Anselmann & Mulder, 2020 [27] Germany To identify the relationships between the TL, safety climate, knowledge dissemination and reflection, and team performance A cross-sectional study
32 teams and 183 team members, were 82 % female Safety climate within the team has influenced by the TL, and that  has a direct positive relationship.
Boamah et al., 2018 [28] Canada To explore the TL behaviors influence on job satisfaction and patient safety outcomes. A cross-sectional survey
378 acute care nurses in Ontario
The TL brings a positive impact on workplace empowerment. The TL also can  increase job satisfaction and reduce the incidence of adverse patient outcomes.
Lappalainen et al., 2020 [29] Finland To analyse the  relationship between  the TL and medication safety. A descriptive cross-sectional study 

161 registered nurses from 3 hospitals
Although the relationship between the TL and medication safety was moderate, however statistically shows the  correlation in significant
Dirik & Seren Intepeler, 2017 [30] Turkey To investigate the effect of  AL on the safety climate, and  analyze nurses’ perceptions about AL and safety climate. A predictive study
350 nurses in three Turkish hospitals.
The AL was useful on the safety climate prediction. Nearly 10 % of respondens have problematic particularly on four safety climate items.
Lotfi et al., 2018 [31] Iran To investigate the impact of EL, and organizational commitment on nurses’ perception of patient safety. culture A descriptive–correlational study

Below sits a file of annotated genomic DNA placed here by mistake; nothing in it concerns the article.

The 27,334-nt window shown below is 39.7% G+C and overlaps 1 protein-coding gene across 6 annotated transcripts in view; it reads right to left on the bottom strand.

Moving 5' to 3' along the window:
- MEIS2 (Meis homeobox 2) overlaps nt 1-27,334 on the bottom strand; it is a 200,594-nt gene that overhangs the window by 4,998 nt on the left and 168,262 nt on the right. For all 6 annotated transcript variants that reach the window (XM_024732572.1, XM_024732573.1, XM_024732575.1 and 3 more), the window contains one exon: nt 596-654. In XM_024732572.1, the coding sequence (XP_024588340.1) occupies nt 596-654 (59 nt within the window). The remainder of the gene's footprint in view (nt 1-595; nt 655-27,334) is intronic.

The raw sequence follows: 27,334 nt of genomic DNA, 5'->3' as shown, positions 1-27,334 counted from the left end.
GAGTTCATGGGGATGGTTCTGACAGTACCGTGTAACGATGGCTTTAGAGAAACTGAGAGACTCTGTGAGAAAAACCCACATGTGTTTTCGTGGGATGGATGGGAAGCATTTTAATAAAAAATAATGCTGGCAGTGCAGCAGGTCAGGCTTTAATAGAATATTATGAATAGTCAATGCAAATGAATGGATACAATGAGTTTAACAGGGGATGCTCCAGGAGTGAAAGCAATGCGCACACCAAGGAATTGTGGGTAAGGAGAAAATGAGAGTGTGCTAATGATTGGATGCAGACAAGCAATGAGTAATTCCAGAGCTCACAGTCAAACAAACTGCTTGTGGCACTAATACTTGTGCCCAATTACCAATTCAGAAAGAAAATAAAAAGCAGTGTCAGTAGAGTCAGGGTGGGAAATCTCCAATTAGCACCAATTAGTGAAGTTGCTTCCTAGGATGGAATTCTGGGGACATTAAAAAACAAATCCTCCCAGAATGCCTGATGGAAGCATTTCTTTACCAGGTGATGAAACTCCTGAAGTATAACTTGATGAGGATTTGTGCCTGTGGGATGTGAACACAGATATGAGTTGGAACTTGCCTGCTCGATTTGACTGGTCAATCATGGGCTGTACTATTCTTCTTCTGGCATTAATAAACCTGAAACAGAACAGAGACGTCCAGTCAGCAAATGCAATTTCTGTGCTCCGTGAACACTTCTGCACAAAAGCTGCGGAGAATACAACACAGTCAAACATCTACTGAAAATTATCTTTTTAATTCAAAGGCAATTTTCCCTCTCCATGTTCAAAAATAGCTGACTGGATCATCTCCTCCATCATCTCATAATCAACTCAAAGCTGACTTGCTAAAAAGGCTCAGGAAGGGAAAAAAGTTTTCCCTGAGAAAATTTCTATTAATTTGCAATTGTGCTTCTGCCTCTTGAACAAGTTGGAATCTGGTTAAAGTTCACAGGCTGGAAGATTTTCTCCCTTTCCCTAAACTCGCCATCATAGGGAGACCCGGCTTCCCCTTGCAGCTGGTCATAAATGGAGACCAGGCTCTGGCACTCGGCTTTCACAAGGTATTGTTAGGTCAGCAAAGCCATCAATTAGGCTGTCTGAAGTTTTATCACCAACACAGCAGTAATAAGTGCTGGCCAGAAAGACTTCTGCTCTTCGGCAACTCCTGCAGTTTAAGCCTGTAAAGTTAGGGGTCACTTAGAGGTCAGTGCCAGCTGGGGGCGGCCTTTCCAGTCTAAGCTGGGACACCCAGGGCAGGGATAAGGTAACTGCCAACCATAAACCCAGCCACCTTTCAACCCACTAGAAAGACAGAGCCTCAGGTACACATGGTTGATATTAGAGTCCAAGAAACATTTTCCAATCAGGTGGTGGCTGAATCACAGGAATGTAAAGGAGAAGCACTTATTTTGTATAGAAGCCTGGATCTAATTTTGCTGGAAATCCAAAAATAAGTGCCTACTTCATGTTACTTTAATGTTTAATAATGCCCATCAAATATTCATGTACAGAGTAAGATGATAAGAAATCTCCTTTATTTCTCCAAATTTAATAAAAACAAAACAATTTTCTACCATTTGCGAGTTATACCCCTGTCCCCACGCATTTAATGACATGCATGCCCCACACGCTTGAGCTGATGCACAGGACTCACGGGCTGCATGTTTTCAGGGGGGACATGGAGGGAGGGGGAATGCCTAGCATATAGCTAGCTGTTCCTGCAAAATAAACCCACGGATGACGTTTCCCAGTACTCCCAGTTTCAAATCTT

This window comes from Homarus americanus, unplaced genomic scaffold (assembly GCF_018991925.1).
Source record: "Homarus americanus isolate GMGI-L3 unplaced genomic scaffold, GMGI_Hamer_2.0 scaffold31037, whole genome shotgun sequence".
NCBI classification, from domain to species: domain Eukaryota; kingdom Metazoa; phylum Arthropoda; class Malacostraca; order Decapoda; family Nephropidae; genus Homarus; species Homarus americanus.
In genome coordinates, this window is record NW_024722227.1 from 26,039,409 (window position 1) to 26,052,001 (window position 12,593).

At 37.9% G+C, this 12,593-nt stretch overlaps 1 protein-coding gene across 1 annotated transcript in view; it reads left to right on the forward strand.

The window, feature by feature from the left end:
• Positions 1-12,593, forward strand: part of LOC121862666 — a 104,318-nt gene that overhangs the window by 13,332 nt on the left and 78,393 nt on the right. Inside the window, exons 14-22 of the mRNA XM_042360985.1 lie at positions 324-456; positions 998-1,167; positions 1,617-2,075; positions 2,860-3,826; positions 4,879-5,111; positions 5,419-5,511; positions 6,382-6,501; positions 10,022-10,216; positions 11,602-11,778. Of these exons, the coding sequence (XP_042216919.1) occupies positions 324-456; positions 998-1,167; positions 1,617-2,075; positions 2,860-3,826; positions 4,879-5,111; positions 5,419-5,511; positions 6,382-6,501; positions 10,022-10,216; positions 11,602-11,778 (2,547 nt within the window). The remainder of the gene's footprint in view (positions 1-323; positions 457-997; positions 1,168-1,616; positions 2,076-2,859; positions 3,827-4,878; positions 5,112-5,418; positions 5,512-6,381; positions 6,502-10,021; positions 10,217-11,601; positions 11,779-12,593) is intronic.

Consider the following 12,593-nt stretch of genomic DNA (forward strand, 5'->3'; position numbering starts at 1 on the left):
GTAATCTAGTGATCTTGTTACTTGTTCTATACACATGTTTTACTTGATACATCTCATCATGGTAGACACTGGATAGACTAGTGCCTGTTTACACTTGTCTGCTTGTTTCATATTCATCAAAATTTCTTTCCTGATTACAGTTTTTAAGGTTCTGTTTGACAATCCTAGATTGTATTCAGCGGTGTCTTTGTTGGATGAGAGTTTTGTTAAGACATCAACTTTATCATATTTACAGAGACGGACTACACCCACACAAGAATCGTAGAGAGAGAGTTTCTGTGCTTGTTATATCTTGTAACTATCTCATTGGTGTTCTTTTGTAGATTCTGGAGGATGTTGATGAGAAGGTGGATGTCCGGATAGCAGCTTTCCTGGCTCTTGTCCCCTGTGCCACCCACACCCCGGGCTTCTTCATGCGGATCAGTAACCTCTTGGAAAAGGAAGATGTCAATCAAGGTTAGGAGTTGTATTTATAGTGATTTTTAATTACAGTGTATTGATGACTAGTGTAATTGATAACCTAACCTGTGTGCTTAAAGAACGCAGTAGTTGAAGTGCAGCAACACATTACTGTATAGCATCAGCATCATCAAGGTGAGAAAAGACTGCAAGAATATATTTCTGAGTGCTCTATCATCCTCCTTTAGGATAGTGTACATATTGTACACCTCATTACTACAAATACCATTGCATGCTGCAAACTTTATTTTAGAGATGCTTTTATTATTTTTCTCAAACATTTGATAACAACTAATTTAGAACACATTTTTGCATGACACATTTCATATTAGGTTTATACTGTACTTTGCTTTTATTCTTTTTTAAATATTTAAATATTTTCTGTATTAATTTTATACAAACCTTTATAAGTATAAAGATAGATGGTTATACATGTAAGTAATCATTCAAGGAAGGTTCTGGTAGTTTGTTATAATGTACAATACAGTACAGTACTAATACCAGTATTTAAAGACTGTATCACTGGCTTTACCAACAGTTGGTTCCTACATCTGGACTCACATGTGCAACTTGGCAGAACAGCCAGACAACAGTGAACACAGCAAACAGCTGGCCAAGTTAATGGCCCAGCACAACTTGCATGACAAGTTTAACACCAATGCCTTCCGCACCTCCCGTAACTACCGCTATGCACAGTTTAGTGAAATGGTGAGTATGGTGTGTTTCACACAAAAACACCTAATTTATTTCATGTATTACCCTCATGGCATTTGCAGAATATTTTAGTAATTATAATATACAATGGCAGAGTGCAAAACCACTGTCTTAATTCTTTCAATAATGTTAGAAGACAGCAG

340 nurses from the hospitals in Tehran The EL has a strong correlation on PSC perception and organizational commitment among nurse managers.

Recently, the involvement of leadership in all levels of organizations was crucial to succeed in the initiations of patient safety culture and sustain the long term of changes (32). Besides, leadership is also considered as one of the impactful factors on comprehensive organizational changes. Both of the health workers and processes in health care services will affect patient safety, and these elements also depend on leadership (33). Undeniably, some evidence shows that leadership style has a positive impact on patient outcomes related to patient safety (34). Additionally, leadership is already known as an important aspect of promoting and maintaining patient safety in health care service organizations, and also by which leadership influences on patient safety culture within that organization (35).